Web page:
- Offer or arrange for venues for participatory the-ground.work conversations in your neighborhood or community on the North Olympic Peninsula.
* When possible, outdoor gatherings around a campfire or picnic table are a wonderful option.
More info on process
Take part in community circles for common ground – participatory conversations that about what matters most. Groundwork project coordinators guide participants through processes that support discussion on what is agreed. The focus of conversation is on community well-being and ecosystem stewardship. Other imperatives or rhetoric are set aside as a ground rule for participation. That is the first step. Participants are given space and time for self-reflection. We all learn together how to speak from the heart in our own words, our own truth and from our own observed experience.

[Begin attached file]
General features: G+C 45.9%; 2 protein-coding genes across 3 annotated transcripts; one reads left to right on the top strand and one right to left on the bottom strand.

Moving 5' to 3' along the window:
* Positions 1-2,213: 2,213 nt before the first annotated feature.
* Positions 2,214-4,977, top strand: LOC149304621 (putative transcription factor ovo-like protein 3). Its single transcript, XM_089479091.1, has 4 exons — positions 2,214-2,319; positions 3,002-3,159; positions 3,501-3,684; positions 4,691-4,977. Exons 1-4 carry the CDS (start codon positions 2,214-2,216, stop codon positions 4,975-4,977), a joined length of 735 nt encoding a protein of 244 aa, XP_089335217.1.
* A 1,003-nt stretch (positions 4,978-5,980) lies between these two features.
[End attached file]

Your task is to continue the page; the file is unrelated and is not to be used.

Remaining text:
Our research targets community scale experiential understanding rather than individual pursuits. How might you describe quality of life in your own words and in your day-to-day life? We will focus on descriptors that relate to where you live and the people that share those landscapes with you.
The pilot study is designed and conducted under the supervision of experienced and credentialed practitioners in Community-Based Participatory Action Research.
Get involved in the conversation beyond “I” to inform public decisions.
What are we striving for?
What matters most?
What do we seek to protect?
How to participate
If you are on our email list, we will let you know we resume conversations. We do not coordinate our efforts with local people or conduct community engagement through social media. You must be on our email list.
We reserve social media solely for educational outreach purposes.
We will provide hybrid participation options through our video portal. Real-time and in person is preferred in all instances.
About the Institute